We’re on the same team, and I’m glad. So, let’s not compare ourselves to one another or compete with one another.
It’s a real discipline to learn how to be around other churches constantly without beginning to compare. Many pastors are preoccupied privately with what others are doing–whether it’s someone or some church they look up to, or a fellow church in their community. Some view those churches as competitors–though they would rarely admit so.
At some point, most church leaders will have at least a moment when they get tired of hearing about the throngs baptized at the church down the street–or the brilliant idea someone else had that garnered the community’s attention. We’ll get tired of it because it usually happens when things are flat-lined for us.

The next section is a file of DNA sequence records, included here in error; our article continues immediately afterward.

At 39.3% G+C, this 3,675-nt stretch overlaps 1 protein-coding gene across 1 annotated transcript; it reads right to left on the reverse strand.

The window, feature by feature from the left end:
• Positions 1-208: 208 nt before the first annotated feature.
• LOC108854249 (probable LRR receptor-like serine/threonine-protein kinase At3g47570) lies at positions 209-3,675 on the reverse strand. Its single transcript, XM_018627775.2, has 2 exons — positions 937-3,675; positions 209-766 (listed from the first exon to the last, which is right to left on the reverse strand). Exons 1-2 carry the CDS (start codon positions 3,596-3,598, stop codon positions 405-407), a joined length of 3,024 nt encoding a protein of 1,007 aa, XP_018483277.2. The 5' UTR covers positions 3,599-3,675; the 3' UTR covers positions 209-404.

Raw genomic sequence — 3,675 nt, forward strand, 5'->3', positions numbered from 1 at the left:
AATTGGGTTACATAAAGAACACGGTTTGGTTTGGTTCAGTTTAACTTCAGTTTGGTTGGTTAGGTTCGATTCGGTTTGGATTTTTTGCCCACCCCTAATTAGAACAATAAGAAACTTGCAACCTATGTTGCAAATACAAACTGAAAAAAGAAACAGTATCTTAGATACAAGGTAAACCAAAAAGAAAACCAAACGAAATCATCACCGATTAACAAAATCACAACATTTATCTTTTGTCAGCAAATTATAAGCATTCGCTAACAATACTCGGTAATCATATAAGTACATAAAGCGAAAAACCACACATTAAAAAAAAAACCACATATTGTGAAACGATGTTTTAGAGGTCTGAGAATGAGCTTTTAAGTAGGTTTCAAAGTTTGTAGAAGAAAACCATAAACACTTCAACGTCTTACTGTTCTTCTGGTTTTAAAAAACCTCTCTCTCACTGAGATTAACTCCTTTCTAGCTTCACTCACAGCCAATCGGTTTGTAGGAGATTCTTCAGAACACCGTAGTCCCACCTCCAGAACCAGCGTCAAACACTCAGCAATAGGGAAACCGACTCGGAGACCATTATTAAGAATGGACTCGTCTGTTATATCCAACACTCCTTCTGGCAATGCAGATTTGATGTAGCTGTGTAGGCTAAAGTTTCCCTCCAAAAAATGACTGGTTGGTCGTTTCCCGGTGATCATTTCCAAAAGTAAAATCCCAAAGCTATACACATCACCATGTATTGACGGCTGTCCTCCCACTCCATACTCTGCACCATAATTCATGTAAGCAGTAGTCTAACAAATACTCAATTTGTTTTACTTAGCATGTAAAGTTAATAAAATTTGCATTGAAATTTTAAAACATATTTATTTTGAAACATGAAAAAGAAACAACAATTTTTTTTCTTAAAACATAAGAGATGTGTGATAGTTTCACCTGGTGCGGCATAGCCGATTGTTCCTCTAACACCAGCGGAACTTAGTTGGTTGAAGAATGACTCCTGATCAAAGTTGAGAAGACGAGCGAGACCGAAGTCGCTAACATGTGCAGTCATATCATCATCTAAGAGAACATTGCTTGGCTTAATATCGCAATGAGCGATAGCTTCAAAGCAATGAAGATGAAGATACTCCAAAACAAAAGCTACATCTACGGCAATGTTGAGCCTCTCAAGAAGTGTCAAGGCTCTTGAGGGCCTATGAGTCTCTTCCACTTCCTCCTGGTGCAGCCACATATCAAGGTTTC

Please hear me:
Comparing yourself to others is a zero sum endeavor.
The most overlooked and underrated trait of people who serve in healthy, growing churches is a positive attitude. This isn’t to be mistaken for blindness to obstacles or a “yes man/woman” posture. I’m talking about one’s primary attitude, and whether it is oriented toward self/others and criticism/encouragement. What weather do